Gustave Flaubert's novel Madame Bovary was first published in 1856 and immediately had the effect of a bombshell. It was all about the plot and the way it was designed. The main character of the novel is Emma Bovary, the young wife of a village doctor. She tries to avoid the routine and emptiness of provincial life, longs for the ideal love she read about in books, and squanders her husband's fortune on her whims. While working on Madame Bovary, the writer chose a literary device unusual for his time - he completely abandoned value judgments, leaving the actions of the characters to the judgment of the readers, and covered the plot vulgarity with exquisite multi-layered linguistic constructions. Flaubert was even sued for insulting public morality, because in the 19th century in France there was a special law prohibiting the distribution of works that “cause irreparable damage to public or religious morals and human ethics.”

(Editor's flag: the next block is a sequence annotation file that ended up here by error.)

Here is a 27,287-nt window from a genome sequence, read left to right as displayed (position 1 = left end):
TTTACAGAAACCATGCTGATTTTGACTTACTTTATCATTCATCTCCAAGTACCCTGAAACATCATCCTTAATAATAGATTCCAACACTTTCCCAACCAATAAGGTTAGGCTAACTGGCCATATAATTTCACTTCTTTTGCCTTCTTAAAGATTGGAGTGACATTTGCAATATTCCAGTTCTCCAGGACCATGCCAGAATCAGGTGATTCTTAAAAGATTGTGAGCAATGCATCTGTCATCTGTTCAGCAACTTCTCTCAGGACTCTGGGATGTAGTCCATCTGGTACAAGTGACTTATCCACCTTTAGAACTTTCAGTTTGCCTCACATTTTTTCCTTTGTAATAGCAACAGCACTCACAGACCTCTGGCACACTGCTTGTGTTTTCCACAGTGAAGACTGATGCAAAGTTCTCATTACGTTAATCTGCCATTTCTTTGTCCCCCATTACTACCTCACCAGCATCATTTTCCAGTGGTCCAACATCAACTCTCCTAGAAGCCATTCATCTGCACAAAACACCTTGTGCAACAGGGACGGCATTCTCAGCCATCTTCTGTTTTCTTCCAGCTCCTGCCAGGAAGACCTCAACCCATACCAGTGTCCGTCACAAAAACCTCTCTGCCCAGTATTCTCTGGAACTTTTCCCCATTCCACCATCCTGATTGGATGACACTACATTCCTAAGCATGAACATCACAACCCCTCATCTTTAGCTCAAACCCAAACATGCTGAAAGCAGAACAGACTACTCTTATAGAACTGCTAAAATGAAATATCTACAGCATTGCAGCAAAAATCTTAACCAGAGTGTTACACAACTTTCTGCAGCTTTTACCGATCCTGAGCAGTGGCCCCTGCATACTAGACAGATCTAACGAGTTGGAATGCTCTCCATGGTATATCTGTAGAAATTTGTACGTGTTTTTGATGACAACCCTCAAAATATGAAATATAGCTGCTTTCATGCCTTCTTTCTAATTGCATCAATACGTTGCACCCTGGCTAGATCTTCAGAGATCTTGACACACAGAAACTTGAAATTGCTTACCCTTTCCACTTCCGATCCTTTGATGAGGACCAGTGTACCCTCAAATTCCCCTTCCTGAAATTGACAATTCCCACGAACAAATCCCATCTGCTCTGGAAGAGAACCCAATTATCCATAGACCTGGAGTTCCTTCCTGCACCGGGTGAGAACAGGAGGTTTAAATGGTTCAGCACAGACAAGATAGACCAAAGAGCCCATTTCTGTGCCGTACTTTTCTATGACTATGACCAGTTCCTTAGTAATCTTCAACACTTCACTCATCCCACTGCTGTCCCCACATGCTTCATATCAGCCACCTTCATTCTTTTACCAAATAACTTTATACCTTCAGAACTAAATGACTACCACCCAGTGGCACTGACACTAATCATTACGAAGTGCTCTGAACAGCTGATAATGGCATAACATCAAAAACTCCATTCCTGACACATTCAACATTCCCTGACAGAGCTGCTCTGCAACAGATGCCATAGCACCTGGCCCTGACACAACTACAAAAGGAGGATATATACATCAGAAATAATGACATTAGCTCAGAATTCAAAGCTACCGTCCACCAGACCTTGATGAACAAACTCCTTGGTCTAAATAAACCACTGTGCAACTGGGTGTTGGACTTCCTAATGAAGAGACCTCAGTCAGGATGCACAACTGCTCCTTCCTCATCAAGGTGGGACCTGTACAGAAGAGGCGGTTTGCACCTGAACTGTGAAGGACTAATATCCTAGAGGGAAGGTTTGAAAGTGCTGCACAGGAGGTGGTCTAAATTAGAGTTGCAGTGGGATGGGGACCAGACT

In search of a way to stage the novel, director Andrei Prikotenko gave the village doctor Charles Bovary an opportunity to step out of the shadow of his wife Emma and shortened the name of the performance to a single last name - Bovary.
“To a certain extent, this is even natural,” says Andrei Prikotenko. – “Flaubert's novel begins with a long description of Charles's biography: childhood, school, medical college ... Emma appears only when we think that the novel is about Charles. The end of the story is also about him. Moreover, the finale is preceded by the plot of Charles' liberation from the laces of hellish petty-bourgeois vulgarity, his symbolic ascent. At Emma's funeral, he curses everyone, the whole world, God himself, and becomes almost an ancient hero, entering into a confrontation with forces that are impossible to win against.”